For many people, a sweet, juicy bite of watermelon on a hot day means summertime has arrived. And if you’ve eaten one recently, or will in the next few weeks, that melon likely grew in Georgia where farmers have overcome hurdles to enjoy a good season, say University of Georgia experts.
An Easter freeze hit the crop in the middle of planting, which started in mid-March. High winds sandblasted young plants a week later. Then an extreme drought settled over Georgia. All of this hurt the crop and delayed its development.
Overall, the crop has come out okay, says Terry Kelley, a watermelon specialist with the UGA College of Agricultural and Environmental Sciences. Eighty percent of the crop is rated in fair to good condition.
“It has been an uphill battle this year for farmers,” Kelley says. “But it hasn’t been the steepest they’ve ever climbed.”
Harvest geared up and was expected to hit full throttle right before that quintessential watermelon holiday: the Fourth of July.
“If you bought a watermelon for the Fourth in Georgia, it was probably a Georgia melon,” Kelley says.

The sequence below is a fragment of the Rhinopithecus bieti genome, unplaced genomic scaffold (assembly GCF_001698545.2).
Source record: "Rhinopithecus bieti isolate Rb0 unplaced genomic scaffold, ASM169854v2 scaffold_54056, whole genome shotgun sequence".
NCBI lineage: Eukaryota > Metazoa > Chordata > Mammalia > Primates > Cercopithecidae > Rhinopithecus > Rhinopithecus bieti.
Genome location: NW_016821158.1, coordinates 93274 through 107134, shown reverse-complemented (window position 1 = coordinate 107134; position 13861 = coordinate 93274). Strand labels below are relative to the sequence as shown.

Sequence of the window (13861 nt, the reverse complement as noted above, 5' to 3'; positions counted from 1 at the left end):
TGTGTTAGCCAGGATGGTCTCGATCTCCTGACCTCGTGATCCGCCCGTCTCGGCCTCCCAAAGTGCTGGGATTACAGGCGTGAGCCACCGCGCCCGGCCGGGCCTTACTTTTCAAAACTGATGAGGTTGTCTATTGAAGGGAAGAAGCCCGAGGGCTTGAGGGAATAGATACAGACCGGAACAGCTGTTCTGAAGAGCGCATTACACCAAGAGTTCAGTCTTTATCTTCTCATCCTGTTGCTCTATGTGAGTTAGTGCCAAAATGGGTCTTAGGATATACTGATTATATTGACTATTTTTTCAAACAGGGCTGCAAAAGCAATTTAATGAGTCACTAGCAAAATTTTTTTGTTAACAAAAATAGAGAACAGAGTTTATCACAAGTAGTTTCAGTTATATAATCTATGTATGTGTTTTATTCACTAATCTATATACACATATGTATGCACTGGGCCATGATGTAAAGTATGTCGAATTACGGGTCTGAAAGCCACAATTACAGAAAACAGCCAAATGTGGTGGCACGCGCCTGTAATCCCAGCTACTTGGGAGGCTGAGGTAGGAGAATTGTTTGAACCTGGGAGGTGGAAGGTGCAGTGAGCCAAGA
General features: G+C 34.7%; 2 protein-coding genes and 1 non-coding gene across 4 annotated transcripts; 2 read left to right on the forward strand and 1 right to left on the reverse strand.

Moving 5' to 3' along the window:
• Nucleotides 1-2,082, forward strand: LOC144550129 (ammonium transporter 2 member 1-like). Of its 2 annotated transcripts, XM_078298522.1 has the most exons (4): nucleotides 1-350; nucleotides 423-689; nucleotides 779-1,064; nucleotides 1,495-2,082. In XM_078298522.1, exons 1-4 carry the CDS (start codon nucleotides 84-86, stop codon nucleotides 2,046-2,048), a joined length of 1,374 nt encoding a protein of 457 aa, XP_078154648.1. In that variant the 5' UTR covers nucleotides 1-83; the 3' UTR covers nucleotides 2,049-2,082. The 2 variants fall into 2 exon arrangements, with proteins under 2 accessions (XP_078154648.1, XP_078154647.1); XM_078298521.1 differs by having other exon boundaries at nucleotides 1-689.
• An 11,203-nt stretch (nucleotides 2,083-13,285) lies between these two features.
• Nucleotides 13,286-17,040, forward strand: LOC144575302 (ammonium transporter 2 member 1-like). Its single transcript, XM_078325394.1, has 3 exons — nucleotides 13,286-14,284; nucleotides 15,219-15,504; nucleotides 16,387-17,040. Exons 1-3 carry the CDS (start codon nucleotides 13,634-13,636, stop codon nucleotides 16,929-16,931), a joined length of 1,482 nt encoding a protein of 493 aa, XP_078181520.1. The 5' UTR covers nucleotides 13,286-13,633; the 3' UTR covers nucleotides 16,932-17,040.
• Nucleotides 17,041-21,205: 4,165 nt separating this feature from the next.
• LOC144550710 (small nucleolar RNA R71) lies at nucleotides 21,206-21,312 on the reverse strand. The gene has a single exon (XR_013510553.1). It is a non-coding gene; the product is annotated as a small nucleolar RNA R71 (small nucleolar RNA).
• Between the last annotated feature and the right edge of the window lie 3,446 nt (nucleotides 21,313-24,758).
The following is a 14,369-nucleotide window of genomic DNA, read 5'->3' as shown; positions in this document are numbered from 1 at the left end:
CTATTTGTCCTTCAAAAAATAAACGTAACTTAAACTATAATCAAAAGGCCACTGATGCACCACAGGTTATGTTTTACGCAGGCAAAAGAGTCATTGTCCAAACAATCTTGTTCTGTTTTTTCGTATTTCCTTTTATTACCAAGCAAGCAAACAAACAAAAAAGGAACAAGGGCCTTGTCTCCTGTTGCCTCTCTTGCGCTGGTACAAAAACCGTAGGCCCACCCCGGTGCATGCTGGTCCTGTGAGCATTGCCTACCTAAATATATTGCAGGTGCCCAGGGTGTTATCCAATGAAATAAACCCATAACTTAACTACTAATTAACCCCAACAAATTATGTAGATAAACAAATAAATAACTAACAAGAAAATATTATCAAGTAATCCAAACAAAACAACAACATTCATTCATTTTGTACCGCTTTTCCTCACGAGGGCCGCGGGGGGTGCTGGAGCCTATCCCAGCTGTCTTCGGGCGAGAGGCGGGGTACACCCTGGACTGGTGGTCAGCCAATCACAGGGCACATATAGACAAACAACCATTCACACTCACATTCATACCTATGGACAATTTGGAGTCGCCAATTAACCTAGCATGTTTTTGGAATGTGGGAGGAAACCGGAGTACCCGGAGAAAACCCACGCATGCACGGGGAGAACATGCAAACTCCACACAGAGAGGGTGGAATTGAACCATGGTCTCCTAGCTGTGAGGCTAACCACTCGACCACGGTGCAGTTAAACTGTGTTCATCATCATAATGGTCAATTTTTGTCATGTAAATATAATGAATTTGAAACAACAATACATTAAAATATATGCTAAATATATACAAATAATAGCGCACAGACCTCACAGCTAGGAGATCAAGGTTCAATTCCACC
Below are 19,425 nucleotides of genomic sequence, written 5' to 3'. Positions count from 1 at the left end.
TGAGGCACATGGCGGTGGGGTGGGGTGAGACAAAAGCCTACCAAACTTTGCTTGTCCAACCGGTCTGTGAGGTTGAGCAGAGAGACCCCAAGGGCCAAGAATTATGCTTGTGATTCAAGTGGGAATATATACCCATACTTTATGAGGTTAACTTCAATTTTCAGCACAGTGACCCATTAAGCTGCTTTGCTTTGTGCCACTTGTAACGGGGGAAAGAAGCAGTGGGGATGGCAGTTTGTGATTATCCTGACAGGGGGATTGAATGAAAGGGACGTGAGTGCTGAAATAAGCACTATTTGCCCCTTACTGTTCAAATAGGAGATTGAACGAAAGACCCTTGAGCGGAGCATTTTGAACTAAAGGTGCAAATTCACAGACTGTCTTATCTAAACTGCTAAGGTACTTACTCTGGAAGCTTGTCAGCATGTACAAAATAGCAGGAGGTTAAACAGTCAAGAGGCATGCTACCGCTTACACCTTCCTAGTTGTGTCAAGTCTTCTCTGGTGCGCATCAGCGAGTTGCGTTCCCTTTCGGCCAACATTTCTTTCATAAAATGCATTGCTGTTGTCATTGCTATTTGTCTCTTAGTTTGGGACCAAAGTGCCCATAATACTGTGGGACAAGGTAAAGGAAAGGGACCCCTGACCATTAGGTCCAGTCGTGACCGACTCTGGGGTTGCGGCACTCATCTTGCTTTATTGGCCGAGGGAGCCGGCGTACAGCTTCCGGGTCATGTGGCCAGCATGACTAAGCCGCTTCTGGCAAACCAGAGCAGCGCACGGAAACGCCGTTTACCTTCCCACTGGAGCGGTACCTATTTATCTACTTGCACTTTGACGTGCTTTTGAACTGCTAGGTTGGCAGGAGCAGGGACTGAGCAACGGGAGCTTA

Georgia farmers planted about 30,000 acres this year, he says. Yields will be good, but not great, probably 40,000 pounds to 50,000 pounds per acre.
Farmers have received prices “they can certainly live with,” Kelley says, ranging from 14 cents to 18 cents per pound. The crop last year was worth about $55 million.
Drought conditions helped keep disease problems at bay this season, says David Langston, a plant pathologist with the UGA Cooperative Extension. But in recent weeks a disease called powdery mildew has attacked and collapsed vines in some fields.
This turned a relatively low-cost disease year into a moderate to high-cost one.
Responding to market demand over the past decade, Georgia farmers now grow mostly seedless watermelon varieties.
Kelley predicts a new shift in the market in the coming years with the introduction of mini-melons. Weighing about 5 pounds, they are just the right size for an individual. Georgia farmers have already taken note and are growing a small number now.
Big or small, an uncut watermelon can stay fresh a week at room temperature, a little longer if kept over an air-conditioned vent. A sliced melon should be wrapped in cellophane and stored in the refrigerator to keep it crisp.
Miscellaneous melon facts:
• The watermelon is in the Cucurbitacea family and related to the cucumber and squash.
• A watermelon is 90 percent water.
• Native to central Africa, watermelons were first cultivated by ancient Egyptians.
• Farmers plant 1,600 to 1,800 watermelon plants per acre.
• One commercially-grown plant produces one or two melons in the field.